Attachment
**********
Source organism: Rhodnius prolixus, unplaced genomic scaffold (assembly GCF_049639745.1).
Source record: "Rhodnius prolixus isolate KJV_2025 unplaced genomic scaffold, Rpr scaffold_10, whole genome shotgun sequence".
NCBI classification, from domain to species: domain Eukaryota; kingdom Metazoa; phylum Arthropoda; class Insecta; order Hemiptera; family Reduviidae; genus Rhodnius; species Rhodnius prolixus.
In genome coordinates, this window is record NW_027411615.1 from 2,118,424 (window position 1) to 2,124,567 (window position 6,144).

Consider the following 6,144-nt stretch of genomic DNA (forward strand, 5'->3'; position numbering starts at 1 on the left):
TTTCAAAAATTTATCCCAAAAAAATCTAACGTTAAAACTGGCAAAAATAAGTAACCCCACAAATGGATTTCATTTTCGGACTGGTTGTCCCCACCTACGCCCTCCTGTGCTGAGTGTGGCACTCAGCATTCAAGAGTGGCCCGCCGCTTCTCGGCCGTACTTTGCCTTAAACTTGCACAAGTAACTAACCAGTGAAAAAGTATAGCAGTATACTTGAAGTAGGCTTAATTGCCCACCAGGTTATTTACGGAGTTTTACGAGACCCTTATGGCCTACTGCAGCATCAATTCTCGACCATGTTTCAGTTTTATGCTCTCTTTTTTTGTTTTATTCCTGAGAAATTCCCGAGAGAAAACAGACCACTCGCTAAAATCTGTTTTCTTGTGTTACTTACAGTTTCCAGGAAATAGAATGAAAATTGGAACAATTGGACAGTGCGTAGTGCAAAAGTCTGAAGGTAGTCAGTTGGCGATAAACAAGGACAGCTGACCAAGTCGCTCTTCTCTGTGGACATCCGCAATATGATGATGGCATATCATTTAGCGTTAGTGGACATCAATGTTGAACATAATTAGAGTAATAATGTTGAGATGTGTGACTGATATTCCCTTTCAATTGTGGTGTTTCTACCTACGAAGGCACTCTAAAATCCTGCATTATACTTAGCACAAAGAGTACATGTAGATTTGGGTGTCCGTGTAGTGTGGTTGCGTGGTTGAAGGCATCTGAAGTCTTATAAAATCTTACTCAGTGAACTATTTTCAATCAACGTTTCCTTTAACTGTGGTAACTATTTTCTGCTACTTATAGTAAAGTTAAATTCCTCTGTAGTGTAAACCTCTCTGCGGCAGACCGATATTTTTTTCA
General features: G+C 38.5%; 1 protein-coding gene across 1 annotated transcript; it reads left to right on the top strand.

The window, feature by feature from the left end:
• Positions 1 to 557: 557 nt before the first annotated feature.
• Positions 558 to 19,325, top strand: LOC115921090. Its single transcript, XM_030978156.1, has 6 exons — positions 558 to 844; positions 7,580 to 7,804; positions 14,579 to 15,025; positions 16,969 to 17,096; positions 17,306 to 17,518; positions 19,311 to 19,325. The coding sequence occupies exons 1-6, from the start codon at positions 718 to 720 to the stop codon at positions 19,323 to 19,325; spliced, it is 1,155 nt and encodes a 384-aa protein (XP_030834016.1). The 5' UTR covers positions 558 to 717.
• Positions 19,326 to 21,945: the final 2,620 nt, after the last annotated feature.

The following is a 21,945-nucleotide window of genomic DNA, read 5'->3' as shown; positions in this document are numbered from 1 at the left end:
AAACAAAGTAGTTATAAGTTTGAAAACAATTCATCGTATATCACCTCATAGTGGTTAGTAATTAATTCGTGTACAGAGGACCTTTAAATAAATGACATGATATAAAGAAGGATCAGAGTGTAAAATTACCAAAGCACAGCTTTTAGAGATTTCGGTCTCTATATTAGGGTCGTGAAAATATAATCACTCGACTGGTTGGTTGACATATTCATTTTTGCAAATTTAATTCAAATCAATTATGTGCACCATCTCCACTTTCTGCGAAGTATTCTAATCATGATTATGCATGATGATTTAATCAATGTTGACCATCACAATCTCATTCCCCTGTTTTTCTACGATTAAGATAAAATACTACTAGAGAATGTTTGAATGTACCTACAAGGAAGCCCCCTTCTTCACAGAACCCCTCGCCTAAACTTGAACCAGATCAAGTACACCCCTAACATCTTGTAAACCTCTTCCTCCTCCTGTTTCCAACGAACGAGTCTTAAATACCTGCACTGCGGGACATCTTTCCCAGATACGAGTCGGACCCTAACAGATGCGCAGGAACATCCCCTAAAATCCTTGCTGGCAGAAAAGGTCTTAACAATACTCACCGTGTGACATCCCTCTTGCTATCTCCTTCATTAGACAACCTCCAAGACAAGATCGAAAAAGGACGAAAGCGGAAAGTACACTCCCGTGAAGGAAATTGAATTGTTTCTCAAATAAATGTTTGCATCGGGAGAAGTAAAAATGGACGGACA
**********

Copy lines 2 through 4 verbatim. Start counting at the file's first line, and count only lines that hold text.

Source record: "Rhodnius prolixus isolate KJV_2025 unplaced genomic scaffold, Rpr scaffold_10, whole genome shotgun sequence".
NCBI classification, from domain to species: domain Eukaryota; kingdom Metazoa; phylum Arthropoda; class Insecta; order Hemiptera; family Reduviidae; genus Rhodnius; species Rhodnius prolixus.
In genome coordinates, this window is record NW_027411615.1 from 2,118,424 (window position 1) to 2,124,567 (window position 6,144).